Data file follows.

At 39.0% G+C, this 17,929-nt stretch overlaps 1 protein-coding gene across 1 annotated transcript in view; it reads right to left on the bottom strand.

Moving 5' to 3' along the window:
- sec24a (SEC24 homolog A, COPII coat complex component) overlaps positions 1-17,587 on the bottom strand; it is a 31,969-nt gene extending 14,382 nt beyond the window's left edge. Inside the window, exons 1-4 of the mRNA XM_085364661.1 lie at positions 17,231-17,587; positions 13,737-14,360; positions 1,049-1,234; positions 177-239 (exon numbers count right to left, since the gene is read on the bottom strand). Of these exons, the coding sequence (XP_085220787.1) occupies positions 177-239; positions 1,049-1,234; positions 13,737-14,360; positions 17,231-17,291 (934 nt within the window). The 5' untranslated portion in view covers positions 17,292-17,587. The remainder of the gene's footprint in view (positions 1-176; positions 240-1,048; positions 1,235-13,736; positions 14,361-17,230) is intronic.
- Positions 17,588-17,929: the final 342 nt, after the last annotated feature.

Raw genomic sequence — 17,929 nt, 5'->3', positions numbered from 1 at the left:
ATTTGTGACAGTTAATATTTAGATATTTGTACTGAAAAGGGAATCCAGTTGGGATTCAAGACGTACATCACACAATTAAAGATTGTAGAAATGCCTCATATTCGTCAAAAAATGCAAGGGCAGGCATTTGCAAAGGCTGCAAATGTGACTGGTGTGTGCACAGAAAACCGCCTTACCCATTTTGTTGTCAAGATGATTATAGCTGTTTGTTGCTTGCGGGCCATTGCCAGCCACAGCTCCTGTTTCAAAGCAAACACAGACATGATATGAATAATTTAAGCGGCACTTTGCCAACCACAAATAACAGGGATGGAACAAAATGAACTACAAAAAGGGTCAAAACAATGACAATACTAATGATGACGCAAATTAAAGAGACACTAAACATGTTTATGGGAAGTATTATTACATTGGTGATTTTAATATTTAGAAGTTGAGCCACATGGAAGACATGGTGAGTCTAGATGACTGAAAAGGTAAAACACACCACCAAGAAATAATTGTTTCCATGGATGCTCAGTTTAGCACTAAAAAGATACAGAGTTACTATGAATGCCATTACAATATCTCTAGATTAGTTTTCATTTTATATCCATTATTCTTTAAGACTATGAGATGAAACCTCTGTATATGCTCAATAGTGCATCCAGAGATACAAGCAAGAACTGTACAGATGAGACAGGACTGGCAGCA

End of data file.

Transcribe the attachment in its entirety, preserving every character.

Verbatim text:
At 39.0% G+C, this 17,929-nt stretch overlaps 1 protein-coding gene across 1 annotated transcript in view; it reads right to left on the bottom strand.

Moving 5' to 3' along the window:
- sec24a (SEC24 homolog A, COPII coat complex component) overlaps positions 1-17,587 on the bottom strand; it is a 31,969-nt gene extending 14,382 nt beyond the window's left edge. Inside the window, exons 1-4 of the mRNA XM_085364661.1 lie at positions 17,231-17,587; positions 13,737-14,360; positions 1,049-1,234; positions 177-239 (exon numbers count right to left, since the gene is read on the bottom strand). Of these exons, the coding sequence (XP_085220787.1) occupies positions 177-239; positions 1,049-1,234; positions 13,737-14,360; positions 17,231-17,291 (934 nt within the window). The 5' untranslated portion in view covers positions 17,292-17,587. The remainder of the gene's footprint in view (positions 1-176; positions 240-1,048; positions 1,235-13,736; positions 14,361-17,230) is intronic.
- Positions 17,588-17,929: the final 342 nt, after the last annotated feature.

Raw genomic sequence — 17,929 nt, 5'->3', positions numbered from 1 at the left:
ATTTGTGACAGTTAATATTTAGATATTTGTACTGAAAAGGGAATCCAGTTGGGATTCAAGACGTACATCACACAATTAAAGATTGTAGAAATGCCTCATATTCGTCAAAAAATGCAAGGGCAGGCATTTGCAAAGGCTGCAAATGTGACTGGTGTGTGCACAGAAAACCGCCTTACCCATTTTGTTGTCAAGATGATTATAGCTGTTTGTTGCTTGCGGGCCATTGCCAGCCACAGCTCCTGTTTCAAAGCAAACACAGACATGATATGAATAATTTAAGCGGCACTTTGCCAACCACAAATAACAGGGATGGAACAAAATGAACTACAAAAAGGGTCAAAACAATGACAATACTAATGATGACGCAAATTAAAGAGACACTAAACATGTTTATGGGAAGTATTATTACATTGGTGATTTTAATATTTAGAAGTTGAGCCACATGGAAGACATGGTGAGTCTAGATGACTGAAAAGGTAAAACACACCACCAAGAAATAATTGTTTCCATGGATGCTCAGTTTAGCACTAAAAAGATACAGAGTTACTATGAATGCCATTACAATATCTCTAGATTAGTTTTCATTTTATATCCATTATTCTTTAAGACTATGAGATGAAACCTCTGTATATGCTCAATAGTGCATCCAGAGATACAAGCAAGAACTGTACAGATGAGACAGGACTGGCAGCA